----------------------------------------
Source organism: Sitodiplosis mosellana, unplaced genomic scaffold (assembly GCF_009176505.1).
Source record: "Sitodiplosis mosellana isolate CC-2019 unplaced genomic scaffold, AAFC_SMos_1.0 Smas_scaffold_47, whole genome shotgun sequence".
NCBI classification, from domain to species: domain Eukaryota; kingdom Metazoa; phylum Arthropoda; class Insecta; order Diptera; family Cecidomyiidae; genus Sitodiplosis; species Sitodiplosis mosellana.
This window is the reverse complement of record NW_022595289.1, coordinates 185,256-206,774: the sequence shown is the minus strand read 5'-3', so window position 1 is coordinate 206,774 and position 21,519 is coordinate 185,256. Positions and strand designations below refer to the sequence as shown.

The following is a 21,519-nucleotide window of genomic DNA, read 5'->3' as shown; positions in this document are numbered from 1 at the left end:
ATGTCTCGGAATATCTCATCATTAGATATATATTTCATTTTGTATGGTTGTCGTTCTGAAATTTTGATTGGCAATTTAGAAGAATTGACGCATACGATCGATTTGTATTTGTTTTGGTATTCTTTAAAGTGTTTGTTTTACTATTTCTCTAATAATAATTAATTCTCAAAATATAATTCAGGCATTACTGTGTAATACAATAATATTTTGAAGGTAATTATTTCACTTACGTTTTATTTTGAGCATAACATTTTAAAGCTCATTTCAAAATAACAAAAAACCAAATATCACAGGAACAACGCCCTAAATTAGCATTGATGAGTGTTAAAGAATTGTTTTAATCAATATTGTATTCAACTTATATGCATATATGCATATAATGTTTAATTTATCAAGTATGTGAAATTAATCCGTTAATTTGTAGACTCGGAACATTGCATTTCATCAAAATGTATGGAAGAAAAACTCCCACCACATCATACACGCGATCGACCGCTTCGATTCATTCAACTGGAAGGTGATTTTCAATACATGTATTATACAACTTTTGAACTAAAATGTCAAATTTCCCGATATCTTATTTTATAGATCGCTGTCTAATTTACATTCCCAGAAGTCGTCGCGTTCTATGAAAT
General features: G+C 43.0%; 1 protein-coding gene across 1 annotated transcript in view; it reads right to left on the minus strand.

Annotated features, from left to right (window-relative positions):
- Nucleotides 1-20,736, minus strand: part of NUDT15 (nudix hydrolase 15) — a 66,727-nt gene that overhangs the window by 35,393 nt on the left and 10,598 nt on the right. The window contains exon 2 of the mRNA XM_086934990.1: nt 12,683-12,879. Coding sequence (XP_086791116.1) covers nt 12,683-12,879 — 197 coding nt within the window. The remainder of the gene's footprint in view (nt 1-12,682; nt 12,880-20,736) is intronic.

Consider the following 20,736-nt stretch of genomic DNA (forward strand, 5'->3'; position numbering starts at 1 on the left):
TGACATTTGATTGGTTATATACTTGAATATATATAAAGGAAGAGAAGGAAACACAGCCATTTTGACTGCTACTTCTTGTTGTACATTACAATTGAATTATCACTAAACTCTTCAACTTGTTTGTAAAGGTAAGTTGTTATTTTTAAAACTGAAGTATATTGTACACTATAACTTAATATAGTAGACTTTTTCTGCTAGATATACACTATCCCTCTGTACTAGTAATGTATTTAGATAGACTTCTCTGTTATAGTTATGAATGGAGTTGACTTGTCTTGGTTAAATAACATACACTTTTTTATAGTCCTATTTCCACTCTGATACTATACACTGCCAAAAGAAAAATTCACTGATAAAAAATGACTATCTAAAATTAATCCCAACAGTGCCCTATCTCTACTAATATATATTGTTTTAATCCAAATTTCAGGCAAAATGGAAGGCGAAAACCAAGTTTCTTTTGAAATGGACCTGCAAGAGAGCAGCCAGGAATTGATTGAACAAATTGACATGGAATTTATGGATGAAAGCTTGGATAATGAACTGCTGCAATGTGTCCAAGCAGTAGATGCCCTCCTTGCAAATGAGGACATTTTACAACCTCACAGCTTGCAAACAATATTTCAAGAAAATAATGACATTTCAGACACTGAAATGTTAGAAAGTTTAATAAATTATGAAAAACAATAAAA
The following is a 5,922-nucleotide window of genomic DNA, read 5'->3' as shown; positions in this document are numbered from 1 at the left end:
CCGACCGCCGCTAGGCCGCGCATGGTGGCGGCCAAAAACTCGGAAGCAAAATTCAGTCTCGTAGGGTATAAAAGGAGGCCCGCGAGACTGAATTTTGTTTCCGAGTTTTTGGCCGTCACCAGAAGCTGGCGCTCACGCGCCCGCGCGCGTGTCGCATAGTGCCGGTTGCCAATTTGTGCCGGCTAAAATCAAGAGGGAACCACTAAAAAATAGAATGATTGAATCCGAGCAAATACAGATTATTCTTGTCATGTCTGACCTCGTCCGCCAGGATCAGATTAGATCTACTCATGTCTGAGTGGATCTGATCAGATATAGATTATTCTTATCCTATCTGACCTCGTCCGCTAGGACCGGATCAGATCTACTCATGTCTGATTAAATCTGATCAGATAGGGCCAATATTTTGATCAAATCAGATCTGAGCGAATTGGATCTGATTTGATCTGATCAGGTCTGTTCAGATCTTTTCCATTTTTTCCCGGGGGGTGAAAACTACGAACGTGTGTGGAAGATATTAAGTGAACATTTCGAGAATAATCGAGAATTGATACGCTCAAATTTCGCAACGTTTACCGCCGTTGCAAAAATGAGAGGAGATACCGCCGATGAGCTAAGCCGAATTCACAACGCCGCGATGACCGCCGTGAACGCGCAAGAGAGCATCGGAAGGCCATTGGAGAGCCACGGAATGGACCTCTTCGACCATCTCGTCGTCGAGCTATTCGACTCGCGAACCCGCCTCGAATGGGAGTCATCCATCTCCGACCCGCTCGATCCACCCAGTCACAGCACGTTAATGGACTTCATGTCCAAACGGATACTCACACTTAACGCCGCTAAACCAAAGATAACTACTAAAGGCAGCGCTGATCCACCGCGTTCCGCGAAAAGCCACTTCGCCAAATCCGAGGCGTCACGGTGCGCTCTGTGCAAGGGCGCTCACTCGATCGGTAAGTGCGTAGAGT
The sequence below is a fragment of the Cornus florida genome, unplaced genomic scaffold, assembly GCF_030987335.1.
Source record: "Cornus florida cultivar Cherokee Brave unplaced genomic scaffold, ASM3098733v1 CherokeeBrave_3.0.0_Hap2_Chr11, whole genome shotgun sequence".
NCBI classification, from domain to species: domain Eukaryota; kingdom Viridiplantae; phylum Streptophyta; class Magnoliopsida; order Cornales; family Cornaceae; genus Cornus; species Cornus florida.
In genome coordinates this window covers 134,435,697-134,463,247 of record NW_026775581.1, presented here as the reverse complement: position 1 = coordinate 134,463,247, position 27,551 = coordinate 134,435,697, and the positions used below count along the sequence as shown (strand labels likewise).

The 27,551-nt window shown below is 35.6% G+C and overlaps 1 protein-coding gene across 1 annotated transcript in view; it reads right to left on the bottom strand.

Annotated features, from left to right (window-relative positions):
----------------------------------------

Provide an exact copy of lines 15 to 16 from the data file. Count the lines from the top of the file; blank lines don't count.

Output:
Source record: "Cornus florida cultivar Cherokee Brave unplaced genomic scaffold, ASM3098733v1 CherokeeBrave_3.0.0_Hap2_Chr11, whole genome shotgun sequence".
NCBI classification, from domain to species: domain Eukaryota; kingdom Viridiplantae; phylum Streptophyta; class Magnoliopsida; order Cornales; family Cornaceae; genus Cornus; species Cornus florida.